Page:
Four Things I learned this Past Weekend 3/14/15

1. An American Woodcock has decided to call the woods behind our condo home.  Maybe he does every year but this is our first spring here.  I heard him “penting” both Saturday and Sunday. Along with 2 Great Horned Owls.  But I already knew they were there.

2. Why it’s called a Ring-necked Duck. You think after birding for several years now I would know that answer.  But I guess I never gave it a thought. I spent an hour sketching a male and female Ring-necked Saturday afternoon.  When I get home I always check my Sibley’s and National Geo to see what I missed.  The faint spur on the female was the only thing I hadn’t notice.  And the following in NG’s description of the male – “narrow cinnamon collar is often hard to see in the field.”  What cinnamon collar?  I’ve never noticed one.

036
The cinnamon collar should be at the base of the neck. Not here. Meijer’s Pond, Marion County 3/14/15
039
OK, I can see a faint hint of cinnamon on the front of the neck. Barely. I’ll keep looking.

3. If you live in the Midwest, you need to find yourself either a cornfield by a river that floods or better yet, a cornfield that never drains.  I can’t tell you how many times I have found waterfowl or shorebirds in a field that retains its water.  My local one contained Canada Geese, Mallards, Blue-winged Teal, Green-winged Teal, Northern Shovelers, American Wigeon, Lesser Scaup, and American Coots.  I looked for shorebirds but only Killdeer.  The only problem with a flooded field is that the waterfowl is usually on the side away from you and the shim makes it hard to see.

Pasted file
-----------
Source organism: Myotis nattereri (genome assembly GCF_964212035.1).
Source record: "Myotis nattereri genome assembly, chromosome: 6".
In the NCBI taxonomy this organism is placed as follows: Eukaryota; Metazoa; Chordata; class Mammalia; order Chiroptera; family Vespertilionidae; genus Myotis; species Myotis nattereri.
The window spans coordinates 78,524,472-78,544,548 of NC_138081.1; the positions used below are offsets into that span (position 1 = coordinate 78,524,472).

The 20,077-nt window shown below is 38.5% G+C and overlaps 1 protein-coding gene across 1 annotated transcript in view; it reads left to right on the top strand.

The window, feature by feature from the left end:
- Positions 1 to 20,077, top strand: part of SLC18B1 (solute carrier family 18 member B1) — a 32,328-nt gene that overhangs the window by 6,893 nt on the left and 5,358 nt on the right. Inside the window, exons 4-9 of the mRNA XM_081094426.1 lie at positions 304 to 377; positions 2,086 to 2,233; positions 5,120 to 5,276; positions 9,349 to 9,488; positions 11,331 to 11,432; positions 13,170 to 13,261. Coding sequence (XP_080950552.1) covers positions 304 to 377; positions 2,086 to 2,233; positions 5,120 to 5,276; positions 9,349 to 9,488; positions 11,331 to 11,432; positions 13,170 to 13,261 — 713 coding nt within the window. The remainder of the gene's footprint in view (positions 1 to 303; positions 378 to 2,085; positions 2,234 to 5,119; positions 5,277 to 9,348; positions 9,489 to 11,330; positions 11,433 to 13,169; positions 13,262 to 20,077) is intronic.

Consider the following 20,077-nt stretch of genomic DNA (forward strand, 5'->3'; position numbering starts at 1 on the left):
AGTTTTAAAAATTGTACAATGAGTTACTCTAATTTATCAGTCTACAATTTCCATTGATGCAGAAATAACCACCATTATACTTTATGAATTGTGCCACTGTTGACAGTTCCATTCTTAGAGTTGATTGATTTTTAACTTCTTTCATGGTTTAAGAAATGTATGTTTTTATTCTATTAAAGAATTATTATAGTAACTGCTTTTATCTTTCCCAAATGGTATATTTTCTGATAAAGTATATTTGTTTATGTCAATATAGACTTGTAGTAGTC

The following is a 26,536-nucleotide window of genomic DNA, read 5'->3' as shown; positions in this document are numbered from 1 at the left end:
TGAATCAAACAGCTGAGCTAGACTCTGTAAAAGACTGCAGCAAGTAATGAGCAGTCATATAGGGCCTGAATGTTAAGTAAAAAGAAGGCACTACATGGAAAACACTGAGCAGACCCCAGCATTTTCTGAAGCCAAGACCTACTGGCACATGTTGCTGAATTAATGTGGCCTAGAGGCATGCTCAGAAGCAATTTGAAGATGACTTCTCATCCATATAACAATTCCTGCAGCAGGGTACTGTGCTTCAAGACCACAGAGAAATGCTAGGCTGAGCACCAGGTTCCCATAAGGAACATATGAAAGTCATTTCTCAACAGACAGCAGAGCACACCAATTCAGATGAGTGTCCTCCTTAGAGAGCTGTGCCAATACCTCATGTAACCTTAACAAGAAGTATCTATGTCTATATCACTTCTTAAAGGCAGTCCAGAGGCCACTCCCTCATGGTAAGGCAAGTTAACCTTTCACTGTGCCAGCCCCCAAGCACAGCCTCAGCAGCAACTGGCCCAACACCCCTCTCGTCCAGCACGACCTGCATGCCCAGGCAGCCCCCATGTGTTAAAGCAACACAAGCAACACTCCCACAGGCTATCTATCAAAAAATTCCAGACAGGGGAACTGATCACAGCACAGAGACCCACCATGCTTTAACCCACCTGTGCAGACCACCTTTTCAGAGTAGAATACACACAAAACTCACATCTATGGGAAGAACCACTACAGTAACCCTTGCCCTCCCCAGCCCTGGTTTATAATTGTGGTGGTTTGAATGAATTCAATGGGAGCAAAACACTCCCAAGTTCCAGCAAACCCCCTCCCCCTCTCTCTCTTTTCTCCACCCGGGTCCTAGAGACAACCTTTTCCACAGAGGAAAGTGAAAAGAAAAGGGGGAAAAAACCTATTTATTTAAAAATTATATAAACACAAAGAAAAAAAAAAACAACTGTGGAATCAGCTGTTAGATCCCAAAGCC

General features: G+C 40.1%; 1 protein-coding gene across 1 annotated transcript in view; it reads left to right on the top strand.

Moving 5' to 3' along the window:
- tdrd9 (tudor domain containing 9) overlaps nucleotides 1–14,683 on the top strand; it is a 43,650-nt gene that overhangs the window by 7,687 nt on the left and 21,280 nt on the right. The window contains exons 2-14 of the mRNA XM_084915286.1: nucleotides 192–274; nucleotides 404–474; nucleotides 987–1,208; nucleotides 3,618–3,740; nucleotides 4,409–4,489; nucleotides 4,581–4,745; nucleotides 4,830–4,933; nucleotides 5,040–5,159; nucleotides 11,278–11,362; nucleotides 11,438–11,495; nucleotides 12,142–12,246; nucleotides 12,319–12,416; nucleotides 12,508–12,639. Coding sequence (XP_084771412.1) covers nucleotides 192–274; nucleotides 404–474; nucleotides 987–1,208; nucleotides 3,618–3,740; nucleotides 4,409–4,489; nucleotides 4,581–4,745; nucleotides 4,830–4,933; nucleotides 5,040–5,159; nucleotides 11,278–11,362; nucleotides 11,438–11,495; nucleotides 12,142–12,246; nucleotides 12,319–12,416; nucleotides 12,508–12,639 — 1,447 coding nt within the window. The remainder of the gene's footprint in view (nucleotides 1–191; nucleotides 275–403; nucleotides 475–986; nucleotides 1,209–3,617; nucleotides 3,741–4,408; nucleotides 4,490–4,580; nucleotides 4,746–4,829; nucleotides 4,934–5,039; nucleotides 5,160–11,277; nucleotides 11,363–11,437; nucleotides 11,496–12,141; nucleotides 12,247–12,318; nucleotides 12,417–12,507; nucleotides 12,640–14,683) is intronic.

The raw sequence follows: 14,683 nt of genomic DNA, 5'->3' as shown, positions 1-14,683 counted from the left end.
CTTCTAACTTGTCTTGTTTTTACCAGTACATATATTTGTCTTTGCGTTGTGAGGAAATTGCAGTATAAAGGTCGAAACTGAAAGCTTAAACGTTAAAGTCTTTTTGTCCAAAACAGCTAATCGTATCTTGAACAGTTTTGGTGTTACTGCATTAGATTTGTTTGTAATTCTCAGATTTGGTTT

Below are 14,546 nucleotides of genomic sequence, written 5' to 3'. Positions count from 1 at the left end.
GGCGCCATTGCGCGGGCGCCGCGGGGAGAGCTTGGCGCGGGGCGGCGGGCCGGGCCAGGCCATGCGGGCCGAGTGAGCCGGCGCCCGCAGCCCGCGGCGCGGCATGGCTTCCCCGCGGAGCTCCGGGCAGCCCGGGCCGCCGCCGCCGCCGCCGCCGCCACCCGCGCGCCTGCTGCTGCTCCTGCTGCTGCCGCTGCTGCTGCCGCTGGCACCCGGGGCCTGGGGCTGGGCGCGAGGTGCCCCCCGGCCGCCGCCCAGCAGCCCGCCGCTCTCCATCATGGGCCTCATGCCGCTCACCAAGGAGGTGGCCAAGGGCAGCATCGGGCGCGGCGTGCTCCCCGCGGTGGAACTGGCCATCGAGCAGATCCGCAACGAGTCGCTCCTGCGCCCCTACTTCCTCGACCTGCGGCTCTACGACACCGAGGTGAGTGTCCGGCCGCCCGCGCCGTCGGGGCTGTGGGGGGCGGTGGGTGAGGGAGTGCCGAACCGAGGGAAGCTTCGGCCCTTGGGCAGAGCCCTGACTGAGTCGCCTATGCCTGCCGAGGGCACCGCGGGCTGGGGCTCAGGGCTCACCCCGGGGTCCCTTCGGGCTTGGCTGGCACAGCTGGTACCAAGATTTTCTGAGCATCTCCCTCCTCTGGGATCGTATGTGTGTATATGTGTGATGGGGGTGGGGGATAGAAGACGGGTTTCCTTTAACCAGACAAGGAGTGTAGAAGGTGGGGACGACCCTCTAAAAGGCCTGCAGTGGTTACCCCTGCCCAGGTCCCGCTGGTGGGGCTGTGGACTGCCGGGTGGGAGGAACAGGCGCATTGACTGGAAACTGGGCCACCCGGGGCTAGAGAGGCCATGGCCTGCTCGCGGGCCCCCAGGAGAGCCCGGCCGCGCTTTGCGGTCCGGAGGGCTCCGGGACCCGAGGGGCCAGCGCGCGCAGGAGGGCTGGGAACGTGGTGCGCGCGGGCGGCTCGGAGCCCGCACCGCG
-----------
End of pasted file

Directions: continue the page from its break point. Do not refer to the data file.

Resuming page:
001
The local flooded field.

I also had Canvasback, Redheads, Ring-necked Ducks, and Hooded Mergansers at the local retaining ponds.

P1210101
Lesser Scaup
P1210112
Hooded Mergansers
P1210142
Sleeping Redheads
P1210093
Confused American Coots. Not sure which way to go.
1213
Canvasback

4. Sandhill Cranes like to stop and regroup. A lot.  I had 4 flocks totaling 600 birds fly over and only one group kept to the V pattern and kept moving.  The other three looped several times before making a rough V and flying on.

1272
Circling and circling.
1258
Starting to make a V.
1285
Finally half of the flock broke off and made a V. I mean a A.

And a few other photos.

P1210154
Mourning Dove
1204
Nice Day Sunday to be out in the sun.

 

 

Leave a Reply

Your email address will not be published. Required fields are marked *